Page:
Scotland did have a "Cake Day" on New Year's, so take that for what it's worth.
26 December 2004, New York Times, city section, pg. 2:
Q. I came across a reference to "Cake Day" as a traditional holiday in old New York, and grew curious. It sounds like a child's birthday party.
A. The holiday was New Year's Day, and the cakes are explained in a 2002 article by Sibyl McCormac Groff in Antiques magazine.
Until the late 19th century, New Year's Day was celebrated more widely than Christmas in the city. "One of the holiday customs continued by New Yorkers was the longstanding Dutch tradition known as New Year's Day calling," Ms. Groff wrote.
Every woman who considered herself anybody stayed at home, dressed in her best, beside a table covered with cakes, preserves, wines, oysters and coffee. The number of callers was a source of pride and competition.
"For the gentlemen," Ms. Groff wrote, "New Year's Day calling, or 'cake day,' as it was sometimes called, was a race to see how many calls one could make to the houses of friends and associates." One mayor made calls for five hours while his daughter entertained 169 well-wishers. Instructions for the feast and the day's etiquette were printed in contemporary magazines. The tradition died as neighborhoods fanned out, making calling impractical.
6 January 1941, New York Times, pg. E8:
At noon on Dec. 31 workers in Scottish shipyards and engineering works to the number of a million or more laid down their tools and began a brief holiday. It is curious to find old folk-custom prevailing even in a period of extreme national danger. Hogmanay, said to be a Norman word, is the name given in Scotland and to some extent in Yorkshire to the last day of the year, more popularly known in the Land of Cakes as Cake Day.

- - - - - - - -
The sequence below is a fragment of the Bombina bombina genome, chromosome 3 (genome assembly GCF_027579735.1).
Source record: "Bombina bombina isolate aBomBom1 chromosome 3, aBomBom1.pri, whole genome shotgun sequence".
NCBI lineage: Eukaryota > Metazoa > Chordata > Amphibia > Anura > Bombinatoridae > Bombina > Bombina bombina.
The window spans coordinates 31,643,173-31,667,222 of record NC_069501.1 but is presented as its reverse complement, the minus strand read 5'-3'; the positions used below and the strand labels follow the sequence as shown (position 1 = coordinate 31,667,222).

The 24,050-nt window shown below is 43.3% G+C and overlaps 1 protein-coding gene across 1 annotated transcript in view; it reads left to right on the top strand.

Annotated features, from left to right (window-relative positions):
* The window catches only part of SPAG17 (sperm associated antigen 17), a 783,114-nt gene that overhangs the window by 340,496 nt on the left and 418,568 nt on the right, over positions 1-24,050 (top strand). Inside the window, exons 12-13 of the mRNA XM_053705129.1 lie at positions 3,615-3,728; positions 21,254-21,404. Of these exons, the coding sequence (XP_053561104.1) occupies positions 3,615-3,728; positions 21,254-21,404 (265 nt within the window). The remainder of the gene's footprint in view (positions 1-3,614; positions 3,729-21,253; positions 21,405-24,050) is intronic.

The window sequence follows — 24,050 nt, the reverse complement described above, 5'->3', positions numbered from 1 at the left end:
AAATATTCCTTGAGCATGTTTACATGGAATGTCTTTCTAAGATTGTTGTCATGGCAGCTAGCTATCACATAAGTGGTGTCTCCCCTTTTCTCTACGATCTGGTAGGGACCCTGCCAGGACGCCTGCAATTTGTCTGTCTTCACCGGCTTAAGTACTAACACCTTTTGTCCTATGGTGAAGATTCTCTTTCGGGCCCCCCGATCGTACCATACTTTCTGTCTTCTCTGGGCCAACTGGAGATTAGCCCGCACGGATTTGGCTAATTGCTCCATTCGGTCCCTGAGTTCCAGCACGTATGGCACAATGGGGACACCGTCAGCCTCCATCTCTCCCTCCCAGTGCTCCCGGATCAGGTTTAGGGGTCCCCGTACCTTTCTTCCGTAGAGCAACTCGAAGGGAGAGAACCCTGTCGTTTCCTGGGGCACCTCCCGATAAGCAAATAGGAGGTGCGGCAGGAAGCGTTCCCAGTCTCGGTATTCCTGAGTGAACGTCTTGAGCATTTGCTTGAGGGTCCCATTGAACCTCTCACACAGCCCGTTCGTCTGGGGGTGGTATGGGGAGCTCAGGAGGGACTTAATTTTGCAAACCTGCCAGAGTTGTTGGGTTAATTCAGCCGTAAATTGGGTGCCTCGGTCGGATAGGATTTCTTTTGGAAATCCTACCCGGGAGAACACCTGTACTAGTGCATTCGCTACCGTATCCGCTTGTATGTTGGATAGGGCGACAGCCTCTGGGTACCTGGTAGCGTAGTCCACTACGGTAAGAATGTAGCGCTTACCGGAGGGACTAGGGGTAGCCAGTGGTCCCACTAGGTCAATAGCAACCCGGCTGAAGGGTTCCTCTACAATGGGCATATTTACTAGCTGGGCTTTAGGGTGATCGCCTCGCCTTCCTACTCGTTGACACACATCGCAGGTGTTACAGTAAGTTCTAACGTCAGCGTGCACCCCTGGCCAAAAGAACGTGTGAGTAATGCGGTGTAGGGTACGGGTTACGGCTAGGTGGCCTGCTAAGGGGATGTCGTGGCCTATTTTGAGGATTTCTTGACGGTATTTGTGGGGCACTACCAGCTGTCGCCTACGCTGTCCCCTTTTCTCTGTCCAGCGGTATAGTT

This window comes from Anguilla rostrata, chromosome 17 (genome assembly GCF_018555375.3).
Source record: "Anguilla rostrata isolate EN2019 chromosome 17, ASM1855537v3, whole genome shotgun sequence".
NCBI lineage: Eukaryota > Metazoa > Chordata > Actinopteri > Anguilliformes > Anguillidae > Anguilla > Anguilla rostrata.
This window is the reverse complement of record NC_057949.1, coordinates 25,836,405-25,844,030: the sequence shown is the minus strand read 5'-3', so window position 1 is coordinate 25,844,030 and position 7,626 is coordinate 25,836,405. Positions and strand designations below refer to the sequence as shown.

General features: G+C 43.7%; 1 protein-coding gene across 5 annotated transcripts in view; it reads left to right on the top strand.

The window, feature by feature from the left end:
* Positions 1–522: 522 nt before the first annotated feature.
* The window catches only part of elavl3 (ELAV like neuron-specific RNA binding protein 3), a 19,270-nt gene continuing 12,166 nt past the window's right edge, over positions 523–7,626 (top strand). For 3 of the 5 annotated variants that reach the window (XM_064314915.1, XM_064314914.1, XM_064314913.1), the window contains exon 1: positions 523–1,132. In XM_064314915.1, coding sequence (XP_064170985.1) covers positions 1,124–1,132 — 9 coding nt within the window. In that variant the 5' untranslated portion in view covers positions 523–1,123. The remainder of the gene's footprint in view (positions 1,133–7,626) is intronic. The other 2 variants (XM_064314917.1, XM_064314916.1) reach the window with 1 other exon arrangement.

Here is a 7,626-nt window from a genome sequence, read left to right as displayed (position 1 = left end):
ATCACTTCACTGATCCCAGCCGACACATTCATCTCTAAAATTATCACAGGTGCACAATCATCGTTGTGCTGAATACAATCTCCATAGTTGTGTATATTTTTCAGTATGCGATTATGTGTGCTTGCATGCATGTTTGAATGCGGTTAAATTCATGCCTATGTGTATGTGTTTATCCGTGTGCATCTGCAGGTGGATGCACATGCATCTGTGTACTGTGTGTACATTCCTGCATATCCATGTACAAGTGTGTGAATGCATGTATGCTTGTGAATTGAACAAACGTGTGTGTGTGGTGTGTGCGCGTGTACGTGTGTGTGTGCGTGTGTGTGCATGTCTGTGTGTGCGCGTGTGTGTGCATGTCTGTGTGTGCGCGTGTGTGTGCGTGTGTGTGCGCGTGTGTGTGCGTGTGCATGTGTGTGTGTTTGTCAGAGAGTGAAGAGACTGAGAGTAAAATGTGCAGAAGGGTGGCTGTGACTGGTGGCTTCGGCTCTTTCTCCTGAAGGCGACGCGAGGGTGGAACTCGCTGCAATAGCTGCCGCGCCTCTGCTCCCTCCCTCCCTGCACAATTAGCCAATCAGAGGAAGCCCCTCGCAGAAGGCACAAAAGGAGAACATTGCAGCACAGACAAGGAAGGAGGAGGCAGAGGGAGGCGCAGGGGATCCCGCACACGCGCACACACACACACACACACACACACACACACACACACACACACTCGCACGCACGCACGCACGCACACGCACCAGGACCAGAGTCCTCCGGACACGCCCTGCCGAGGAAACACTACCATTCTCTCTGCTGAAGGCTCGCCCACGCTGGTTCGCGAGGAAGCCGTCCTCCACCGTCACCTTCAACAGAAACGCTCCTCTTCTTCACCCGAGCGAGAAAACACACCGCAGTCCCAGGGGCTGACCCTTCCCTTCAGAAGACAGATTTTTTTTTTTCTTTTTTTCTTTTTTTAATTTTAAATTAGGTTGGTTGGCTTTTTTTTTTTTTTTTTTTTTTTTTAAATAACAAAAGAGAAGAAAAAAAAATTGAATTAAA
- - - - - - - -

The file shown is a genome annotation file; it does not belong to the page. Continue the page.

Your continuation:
What Christmas Eve and Christmas and Boxing Day are to South Britain, the last day of the year, New Year's Eve and Day are, or at least long were, to Scotland. In the old convivial times the New Year festivities were called Daft (mad) Days. On Hogmanay, children, especially in the country and in remote places, used to wrap themselves up in a sheet doubled in front to make a pocket and visit the houses of the well-to-do, where they cried "Hogmanay!"
To them this meant a quarter of an oat cake, with sometimes a bit of cheese for favorites of a particular household. Such begging rites, fragments of forgotten memories, survive in almost every country. The Scots workmen out for a lark may have forgotten or never heard of the old custom, so many of them are city-born. They have not forgotten a memorable feast day of the Scots Calendar. On Hogmanay the boys called "guisers" (maskers) used to sing or present a sort of rough drama. Sir Walter Scott always had this played by guisers art Abbotsford. If Hogmanay did nothing but remind us of that brave spirit it would be worth remembering.